We all know how important LinkedIn pictures can be so let’s get this right! Below are 10 tips directly from LinkedIn, to help you.
Please also know you can come into one of the Career Offices in Dobbs Ferry, the Bronx or Manhattan and have your picture taken by one of our coaches. You can email email@example.com to let us know what time/location/date you want to come in. We’ll be glad to help!
10 Tips for Picking the Right LinkedIn Profile Picture
August 5, 2019
Your profile picture is a key element of your LinkedIn presence. Our research shows that just having a picture makes your profile 14 times more likely to be viewed by others.
As a recruiter, that means this little round image is your first chance to make a good impression on candidates — and it’s a key element of your recruiter brand.
If you already have a recent headshot taken by a professional photographer or have the opportunity to get one, this is often a good bet. A photographer can ensure that the lighting is flattering and that you’re putting your best foot (or rather, face) forward. This typically costs between $200 and $400.
However, if you don’t have the budget, the camera on your smartphone will also do the trick. Here are 10 tips to help you pick a strong photo and make a great impression.
- Pick a photo that looks like you
It might sound obvious, but your photo should give candidates a clear idea of what you’d look like if they met you tomorrow.
You’ve probably met someone whose social profile photo looks nothing like how they look now — maybe it’s a photo that was taken 10 years ago, before they started wearing glasses, or before they dyed their hair. It can be startling to meet them in person if you’ve only got that picture to go by, and it might even make you question their credibility.
Make sure your LinkedIn profile picture is up to date (within the past few years) and reflects how you look on a daily basis — your hair, glasses, makeup, and so on. If you do change your appearance drastically, consider taking a fresh pic to keep candidates in the loop. The first time they see you in person might be when they come into interview, so giving them the ability to quickly identify you can improve their experience and help put them at ease.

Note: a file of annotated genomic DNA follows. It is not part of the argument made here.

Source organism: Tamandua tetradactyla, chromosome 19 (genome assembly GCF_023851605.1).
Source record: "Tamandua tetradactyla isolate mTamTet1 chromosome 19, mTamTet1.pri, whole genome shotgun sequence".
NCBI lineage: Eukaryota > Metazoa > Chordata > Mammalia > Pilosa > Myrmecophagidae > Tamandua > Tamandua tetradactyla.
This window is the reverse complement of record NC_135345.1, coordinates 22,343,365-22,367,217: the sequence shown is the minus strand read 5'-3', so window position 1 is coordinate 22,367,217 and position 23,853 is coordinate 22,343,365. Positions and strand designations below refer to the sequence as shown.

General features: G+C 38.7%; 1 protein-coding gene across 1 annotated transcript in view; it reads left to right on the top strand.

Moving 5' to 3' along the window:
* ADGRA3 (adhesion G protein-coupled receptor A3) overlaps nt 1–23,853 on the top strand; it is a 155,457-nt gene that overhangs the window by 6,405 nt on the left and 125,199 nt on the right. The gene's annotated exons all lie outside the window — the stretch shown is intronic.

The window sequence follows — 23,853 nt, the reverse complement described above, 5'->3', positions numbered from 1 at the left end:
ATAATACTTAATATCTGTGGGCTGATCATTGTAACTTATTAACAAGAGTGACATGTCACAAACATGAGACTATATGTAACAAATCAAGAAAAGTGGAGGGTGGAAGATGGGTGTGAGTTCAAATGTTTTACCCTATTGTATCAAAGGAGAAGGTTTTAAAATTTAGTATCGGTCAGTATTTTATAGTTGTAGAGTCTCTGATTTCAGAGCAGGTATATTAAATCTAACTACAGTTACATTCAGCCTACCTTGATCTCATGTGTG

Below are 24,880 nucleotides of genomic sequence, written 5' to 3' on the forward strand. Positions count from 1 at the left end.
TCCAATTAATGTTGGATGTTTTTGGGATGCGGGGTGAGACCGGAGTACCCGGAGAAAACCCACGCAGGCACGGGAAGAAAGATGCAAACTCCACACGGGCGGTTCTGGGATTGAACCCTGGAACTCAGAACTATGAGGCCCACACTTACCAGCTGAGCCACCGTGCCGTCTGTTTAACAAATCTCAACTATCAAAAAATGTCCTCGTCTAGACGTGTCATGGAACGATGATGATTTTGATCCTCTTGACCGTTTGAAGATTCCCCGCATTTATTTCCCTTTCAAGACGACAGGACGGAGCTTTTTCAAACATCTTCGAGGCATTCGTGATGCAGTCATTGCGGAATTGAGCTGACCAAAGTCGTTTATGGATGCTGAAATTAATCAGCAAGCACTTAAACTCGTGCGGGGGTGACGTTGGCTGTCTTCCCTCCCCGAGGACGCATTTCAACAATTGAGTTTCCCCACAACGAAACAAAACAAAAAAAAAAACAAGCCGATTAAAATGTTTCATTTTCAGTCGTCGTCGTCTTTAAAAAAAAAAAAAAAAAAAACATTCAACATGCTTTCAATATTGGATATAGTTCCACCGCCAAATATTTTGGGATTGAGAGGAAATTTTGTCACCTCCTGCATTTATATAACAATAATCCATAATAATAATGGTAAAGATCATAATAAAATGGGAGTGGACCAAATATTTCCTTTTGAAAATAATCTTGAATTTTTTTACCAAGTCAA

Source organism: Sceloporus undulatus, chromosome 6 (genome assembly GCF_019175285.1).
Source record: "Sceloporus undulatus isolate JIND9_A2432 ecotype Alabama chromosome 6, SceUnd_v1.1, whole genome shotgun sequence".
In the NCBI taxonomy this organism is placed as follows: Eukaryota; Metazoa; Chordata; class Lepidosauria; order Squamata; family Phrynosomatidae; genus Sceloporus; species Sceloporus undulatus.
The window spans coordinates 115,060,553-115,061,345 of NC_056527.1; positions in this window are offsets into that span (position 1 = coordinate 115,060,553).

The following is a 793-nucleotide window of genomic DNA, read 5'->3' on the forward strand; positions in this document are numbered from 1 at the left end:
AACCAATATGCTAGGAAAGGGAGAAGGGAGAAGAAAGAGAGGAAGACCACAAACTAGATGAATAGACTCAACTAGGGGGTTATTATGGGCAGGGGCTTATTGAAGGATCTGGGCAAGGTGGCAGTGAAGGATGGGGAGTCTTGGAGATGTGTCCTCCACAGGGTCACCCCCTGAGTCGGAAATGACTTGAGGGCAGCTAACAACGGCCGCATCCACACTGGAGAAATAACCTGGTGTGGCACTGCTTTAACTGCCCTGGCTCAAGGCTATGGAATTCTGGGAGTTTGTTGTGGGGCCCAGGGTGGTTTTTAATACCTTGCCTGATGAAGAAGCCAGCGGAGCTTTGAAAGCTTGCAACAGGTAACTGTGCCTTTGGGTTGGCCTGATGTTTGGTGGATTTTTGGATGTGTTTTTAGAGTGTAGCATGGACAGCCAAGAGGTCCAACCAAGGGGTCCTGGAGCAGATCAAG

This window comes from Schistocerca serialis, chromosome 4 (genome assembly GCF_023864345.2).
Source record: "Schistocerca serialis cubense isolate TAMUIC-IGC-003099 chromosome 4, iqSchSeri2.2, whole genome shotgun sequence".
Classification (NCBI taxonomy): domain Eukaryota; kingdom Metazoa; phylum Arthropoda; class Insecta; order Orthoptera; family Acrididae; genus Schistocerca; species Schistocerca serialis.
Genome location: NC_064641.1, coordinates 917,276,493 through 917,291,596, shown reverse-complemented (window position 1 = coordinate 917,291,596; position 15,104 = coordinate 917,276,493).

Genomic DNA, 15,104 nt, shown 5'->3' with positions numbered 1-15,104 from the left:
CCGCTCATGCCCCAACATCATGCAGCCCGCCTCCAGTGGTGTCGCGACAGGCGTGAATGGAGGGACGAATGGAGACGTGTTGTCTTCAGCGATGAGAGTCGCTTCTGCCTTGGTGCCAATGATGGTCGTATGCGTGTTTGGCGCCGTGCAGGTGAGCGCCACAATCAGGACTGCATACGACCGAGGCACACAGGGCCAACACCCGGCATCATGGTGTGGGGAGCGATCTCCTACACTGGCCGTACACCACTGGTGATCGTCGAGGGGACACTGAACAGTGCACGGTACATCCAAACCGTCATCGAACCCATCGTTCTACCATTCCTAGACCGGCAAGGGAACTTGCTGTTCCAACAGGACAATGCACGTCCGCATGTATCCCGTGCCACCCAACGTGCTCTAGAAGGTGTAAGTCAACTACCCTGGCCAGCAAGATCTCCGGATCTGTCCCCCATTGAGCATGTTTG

- Use a high-resolution image
The ideal size for your LinkedIn profile picture is 400 x 40
0 pixels. Larger file sizes are also fine (although 8MB is the max), but try to avoid small, low-resolution images.
If the picture looks a bit blurry when you upload it, you may want to opt for a different one. This may also happen if you try to take a picture of a picture (like taking a pic of the photo on your ID badge) so it’s best to take a fresh one instead.
- Make sure your face takes up at least 60% of the frame
Using a picture of yourself standing atop a distant mountain peak works well for some social media platforms, but it’s not ideal when you want candidates to know what you look like.
Instead, aim to have your face filling about 60% of the space. Crop the picture from the top of your shoulders to just above your head so that your face fills the frame.
- Be the only person in the picture
It’s great to show candidates that you’re collaborative and love your team. But if you use a group photo as your profile pic, they may be unsure which person is you.
To leave candidates with no doubt about what you look like, choose a solo photo for your profile pic. Cropping a group photo isn’t the best solution, since you might see a random hand or shoulder popping into the frame. If you do want to include a team picture on your profile, you could use this for your banner picture instead.
- Get someone else to take the picture for you